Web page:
Fighting a Never Ending War: The War on Poverty 50 Years and Counting

The war on poverty is a clash of ideologies that persist through debates and elections. Elected, political, fiscal and public will to continue the war has waned long ago. Partisanism is reframing the debate and reshaping the context of the war. In 1964, just a few weeks after the death of President John Kennedy, President Lyndon B. Johnson launched “an unconditional” war on poverty. He believed the real remedy was not to just end poverty but prevent it as well.

Today, we face a much different reality. There seems to be a lack of political will to “attack” poverty and prevent it from defining, as reported by the Huffington Post, over 50 million Americans. The urgency in the legislative acts of the  Johnson administration began a journey that continues to continue. How do we end poverty and then prevent it from reoccuring in the lives of over 50 million  Americans?

It is time for a nonpartisan approach to poverty that does not end with an administration but begins in the hearts and legislative acts of all elected officials.  There must be a dual approach to finding the best practice to save taxpayer hard earned money while at the same time, exercising diligence in meeting the needs of the most frail and least likely to make ends meet. Textless and baseless debates over whether or not to lend a hand to one who has fallen and struggles to get up, needs to rest within the context of an undeniable infallible truth written long ago.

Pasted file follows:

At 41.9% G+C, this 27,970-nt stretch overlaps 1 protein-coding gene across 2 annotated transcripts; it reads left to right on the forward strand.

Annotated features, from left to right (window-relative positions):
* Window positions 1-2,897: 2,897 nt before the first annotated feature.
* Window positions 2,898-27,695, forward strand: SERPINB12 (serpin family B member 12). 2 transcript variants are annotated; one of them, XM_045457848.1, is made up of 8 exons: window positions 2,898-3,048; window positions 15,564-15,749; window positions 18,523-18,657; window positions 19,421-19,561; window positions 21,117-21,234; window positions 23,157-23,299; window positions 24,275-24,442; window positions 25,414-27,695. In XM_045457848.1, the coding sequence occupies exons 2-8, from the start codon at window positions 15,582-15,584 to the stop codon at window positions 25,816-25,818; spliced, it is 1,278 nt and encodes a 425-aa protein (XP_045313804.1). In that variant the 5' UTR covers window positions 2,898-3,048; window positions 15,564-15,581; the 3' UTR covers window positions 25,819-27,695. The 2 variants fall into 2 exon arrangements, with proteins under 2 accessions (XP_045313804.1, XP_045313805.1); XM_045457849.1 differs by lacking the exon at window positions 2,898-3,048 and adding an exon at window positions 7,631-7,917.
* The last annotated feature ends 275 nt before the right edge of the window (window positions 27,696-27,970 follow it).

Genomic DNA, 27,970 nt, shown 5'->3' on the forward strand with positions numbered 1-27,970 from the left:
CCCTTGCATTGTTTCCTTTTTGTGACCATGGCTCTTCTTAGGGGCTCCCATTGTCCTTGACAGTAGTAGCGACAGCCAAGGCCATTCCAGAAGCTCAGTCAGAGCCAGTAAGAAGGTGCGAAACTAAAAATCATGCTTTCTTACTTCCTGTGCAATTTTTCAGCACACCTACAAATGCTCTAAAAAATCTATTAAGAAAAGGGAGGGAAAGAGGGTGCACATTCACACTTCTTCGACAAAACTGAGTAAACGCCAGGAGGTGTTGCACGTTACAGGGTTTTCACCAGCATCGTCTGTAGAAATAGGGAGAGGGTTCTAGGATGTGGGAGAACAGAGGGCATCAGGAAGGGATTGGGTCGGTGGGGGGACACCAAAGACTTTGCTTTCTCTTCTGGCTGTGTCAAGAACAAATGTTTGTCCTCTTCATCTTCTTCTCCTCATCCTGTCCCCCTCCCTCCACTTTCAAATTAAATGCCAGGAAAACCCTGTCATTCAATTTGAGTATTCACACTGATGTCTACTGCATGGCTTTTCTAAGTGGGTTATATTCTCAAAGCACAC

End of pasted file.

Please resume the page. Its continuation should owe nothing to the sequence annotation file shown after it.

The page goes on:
Without debate there is a moral obligation to care for the poor. It has been a stalwart practice of mankind since his creation. So much so, that in Deuteronomy 15:11, inscribed into the pages and into the mandate for living, was a forewarning that  the poor would always be with us. The challenge it presents to all of us is how can those of us with bread deny him that has none. How can those of us who have been blessed with plenty not consider him that has very little or nothing.

It is said that if it is within our power to do good to another, we are to do just that. The good we can do also includes public policy matters that move beyond name calling and into legislative might that really makes an economic difference in the lives of those who need it now and in the future.